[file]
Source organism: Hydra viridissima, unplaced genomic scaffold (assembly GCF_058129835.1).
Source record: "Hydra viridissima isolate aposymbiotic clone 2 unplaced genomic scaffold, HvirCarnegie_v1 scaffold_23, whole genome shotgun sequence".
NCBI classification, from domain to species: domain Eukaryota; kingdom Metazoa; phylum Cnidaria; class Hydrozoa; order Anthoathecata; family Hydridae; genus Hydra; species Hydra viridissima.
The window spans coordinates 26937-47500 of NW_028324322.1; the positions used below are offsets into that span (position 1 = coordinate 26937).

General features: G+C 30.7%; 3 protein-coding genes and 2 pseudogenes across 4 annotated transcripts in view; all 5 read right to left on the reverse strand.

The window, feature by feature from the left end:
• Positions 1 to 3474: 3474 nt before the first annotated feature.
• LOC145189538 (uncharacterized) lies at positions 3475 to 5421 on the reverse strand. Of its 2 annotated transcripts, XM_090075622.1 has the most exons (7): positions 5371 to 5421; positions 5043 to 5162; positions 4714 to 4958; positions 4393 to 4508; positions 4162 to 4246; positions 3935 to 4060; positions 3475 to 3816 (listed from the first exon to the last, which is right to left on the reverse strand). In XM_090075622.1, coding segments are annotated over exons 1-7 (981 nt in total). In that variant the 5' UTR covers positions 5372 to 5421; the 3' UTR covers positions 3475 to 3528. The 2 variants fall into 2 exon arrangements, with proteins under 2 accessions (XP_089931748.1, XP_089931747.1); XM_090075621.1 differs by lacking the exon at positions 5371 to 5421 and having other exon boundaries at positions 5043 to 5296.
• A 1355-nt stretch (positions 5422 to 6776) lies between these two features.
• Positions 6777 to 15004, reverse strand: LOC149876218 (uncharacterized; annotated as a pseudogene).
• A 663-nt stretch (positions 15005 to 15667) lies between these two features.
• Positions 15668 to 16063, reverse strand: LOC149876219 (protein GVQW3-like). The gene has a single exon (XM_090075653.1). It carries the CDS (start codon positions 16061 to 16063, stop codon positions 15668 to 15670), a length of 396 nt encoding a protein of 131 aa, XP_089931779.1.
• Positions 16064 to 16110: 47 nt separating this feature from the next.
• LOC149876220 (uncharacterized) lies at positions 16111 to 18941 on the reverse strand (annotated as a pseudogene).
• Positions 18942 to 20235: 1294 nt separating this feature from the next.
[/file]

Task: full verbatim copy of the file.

Source organism: Hydra viridissima, unplaced genomic scaffold (assembly GCF_058129835.1).
Source record: "Hydra viridissima isolate aposymbiotic clone 2 unplaced genomic scaffold, HvirCarnegie_v1 scaffold_23, whole genome shotgun sequence".
NCBI classification, from domain to species: domain Eukaryota; kingdom Metazoa; phylum Cnidaria; class Hydrozoa; order Anthoathecata; family Hydridae; genus Hydra; species Hydra viridissima.
The window spans coordinates 26937-47500 of NW_028324322.1; the positions used below are offsets into that span (position 1 = coordinate 26937).

General features: G+C 30.7%; 3 protein-coding genes and 2 pseudogenes across 4 annotated transcripts in view; all 5 read right to left on the reverse strand.

The window, feature by feature from the left end:
• Positions 1 to 3474: 3474 nt before the first annotated feature.
• LOC145189538 (uncharacterized) lies at positions 3475 to 5421 on the reverse strand. Of its 2 annotated transcripts, XM_090075622.1 has the most exons (7): positions 5371 to 5421; positions 5043 to 5162; positions 4714 to 4958; positions 4393 to 4508; positions 4162 to 4246; positions 3935 to 4060; positions 3475 to 3816 (listed from the first exon to the last, which is right to left on the reverse strand). In XM_090075622.1, coding segments are annotated over exons 1-7 (981 nt in total). In that variant the 5' UTR covers positions 5372 to 5421; the 3' UTR covers positions 3475 to 3528. The 2 variants fall into 2 exon arrangements, with proteins under 2 accessions (XP_089931748.1, XP_089931747.1); XM_090075621.1 differs by lacking the exon at positions 5371 to 5421 and having other exon boundaries at positions 5043 to 5296.
• A 1355-nt stretch (positions 5422 to 6776) lies between these two features.
• Positions 6777 to 15004, reverse strand: LOC149876218 (uncharacterized; annotated as a pseudogene).
• A 663-nt stretch (positions 15005 to 15667) lies between these two features.
• Positions 15668 to 16063, reverse strand: LOC149876219 (protein GVQW3-like). The gene has a single exon (XM_090075653.1). It carries the CDS (start codon positions 16061 to 16063, stop codon positions 15668 to 15670), a length of 396 nt encoding a protein of 131 aa, XP_089931779.1.
• Positions 16064 to 16110: 47 nt separating this feature from the next.
• LOC149876220 (uncharacterized) lies at positions 16111 to 18941 on the reverse strand (annotated as a pseudogene).
• Positions 18942 to 20235: 1294 nt separating this feature from the next.